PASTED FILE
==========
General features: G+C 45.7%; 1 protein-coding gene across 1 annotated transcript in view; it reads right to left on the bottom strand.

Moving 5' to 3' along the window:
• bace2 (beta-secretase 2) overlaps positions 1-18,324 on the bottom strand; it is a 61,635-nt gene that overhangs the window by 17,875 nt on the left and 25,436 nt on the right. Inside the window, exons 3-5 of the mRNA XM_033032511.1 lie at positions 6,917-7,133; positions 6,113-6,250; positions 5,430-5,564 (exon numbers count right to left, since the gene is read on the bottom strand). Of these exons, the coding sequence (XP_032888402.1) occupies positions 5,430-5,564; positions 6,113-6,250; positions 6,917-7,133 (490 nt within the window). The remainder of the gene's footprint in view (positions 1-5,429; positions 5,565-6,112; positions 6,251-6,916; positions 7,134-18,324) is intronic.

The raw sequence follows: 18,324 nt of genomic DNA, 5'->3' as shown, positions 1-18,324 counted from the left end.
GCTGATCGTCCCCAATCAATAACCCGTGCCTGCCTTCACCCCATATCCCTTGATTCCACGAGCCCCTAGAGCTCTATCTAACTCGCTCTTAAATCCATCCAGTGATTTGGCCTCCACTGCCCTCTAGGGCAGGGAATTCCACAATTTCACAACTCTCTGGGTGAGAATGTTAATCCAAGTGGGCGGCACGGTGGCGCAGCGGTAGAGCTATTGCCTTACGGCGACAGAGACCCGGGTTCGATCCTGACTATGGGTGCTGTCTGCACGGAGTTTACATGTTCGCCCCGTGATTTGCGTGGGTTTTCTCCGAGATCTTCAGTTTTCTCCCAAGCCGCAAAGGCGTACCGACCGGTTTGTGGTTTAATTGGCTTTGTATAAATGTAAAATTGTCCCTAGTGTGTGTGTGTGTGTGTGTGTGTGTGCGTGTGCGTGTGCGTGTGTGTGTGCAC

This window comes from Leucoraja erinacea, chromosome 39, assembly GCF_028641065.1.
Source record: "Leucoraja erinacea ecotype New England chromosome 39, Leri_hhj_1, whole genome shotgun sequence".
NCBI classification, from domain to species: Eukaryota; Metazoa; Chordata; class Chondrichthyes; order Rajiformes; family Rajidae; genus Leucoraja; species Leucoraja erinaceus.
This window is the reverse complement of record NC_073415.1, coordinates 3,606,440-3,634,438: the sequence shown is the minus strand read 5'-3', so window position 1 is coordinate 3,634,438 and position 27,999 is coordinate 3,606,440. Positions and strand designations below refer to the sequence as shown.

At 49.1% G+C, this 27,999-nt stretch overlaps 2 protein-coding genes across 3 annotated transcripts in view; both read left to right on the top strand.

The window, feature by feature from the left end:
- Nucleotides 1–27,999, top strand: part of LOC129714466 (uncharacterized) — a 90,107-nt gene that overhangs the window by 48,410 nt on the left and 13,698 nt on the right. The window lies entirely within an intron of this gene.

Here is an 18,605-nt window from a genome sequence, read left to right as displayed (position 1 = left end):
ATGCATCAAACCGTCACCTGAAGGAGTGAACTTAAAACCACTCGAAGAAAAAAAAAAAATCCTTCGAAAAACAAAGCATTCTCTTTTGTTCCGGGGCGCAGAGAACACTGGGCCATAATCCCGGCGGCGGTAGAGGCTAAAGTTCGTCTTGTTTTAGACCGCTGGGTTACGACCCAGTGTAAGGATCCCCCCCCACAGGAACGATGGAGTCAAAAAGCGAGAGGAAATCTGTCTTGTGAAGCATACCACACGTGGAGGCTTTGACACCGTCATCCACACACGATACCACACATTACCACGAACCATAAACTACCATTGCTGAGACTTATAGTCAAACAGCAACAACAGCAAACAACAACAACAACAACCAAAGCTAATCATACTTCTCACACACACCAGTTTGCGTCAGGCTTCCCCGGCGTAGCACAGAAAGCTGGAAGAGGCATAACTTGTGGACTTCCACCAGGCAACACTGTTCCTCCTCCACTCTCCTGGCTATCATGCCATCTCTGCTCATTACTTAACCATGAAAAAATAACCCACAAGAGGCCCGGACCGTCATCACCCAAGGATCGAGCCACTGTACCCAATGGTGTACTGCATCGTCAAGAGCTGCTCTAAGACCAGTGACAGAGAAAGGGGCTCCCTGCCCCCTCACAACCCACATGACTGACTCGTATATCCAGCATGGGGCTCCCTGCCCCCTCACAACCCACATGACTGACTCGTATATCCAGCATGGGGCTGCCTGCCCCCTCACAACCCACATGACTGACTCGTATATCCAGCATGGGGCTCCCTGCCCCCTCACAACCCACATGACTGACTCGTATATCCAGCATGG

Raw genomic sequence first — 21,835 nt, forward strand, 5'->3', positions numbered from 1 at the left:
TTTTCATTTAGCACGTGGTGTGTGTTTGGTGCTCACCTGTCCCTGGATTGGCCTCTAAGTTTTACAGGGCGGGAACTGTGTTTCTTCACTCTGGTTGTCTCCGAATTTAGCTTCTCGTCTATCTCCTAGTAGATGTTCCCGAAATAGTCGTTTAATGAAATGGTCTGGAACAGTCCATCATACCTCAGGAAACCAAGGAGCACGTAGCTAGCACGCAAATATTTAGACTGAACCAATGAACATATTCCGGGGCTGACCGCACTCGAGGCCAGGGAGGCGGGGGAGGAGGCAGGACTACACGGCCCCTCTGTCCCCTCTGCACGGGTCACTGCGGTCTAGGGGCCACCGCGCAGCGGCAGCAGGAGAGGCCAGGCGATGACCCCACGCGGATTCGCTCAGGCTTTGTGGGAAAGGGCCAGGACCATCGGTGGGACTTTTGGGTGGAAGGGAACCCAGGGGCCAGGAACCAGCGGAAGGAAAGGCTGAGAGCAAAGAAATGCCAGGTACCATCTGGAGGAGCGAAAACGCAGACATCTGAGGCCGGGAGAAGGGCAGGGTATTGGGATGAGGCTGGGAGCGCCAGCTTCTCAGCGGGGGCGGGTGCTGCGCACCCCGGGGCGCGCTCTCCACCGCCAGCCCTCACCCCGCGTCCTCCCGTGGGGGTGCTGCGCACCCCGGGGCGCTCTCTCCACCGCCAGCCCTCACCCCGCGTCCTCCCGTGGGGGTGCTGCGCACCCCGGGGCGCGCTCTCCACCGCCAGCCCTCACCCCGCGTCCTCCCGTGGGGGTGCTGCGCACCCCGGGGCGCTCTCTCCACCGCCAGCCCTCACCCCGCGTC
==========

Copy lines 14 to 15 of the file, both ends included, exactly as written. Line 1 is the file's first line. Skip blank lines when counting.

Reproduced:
ATGCATCAAACCGTCACCTGAAGGAGTGAACTTAAAACCACTCGAAGAAAAAAAAAAAATCCTTCGAAAAACAAAGCATTCTCTTTTGTTCCGGGGCGCAGAGAACACTGGGCCATAATCCCGGCGGCGGTAGAGGCTAAAGTTCGTCTTGTTTTAGACCGCTGGGTTACGACCCAGTGTAAGGATCCCCCCCCACAGGAACGATGGAGTCAAAAAGCGAGAGGAAATCTGTCTTGTGAAGCATACCACACGTGGAGGCTTTGACACCGTCATCCACACACGATACCACACATTACCACGAACCATAAACTACCATTGCTGAGACTTATAGTCAAACAGCAACAACAGCAAACAACAACAACAACAACCAAAGCTAATCATACTTCTCACACACACCAGTTTGCGTCAGGCTTCCCCGGCGTAGCACAGAAAGCTGGAAGAGGCATAACTTGTGGACTTCCACCAGGCAACACTGTTCCTCCTCCACTCTCCTGGCTATCATGCCATCTCTGCTCATTACTTAACCATGAAAAAATAACCCACAAGAGGCCCGGACCGTCATCACCCAAGGATCGAGCCACTGTACCCAATGGTGTACTGCATCGTCAAGAGCTGCTCTAAGACCAGTGACAGAGAAAGGGGCTCCCTGCCCCCTCACAACCCACATGACTGACTCGTATATCCAGCATGGGGCTCCCTGCCCCCTCACAACCCACATGACTGACTCGTATATCCAGCATGGGGCTGCCTGCCCCCTCACAACCCACATGACTGACTCGTATATCCAGCATGGGGCTCCCTGCCCCCTCACAACCCACATGACTGACTCGTATATCCAGCATGG

Raw genomic sequence first — 21,835 nt, forward strand, 5'->3', positions numbered from 1 at the left: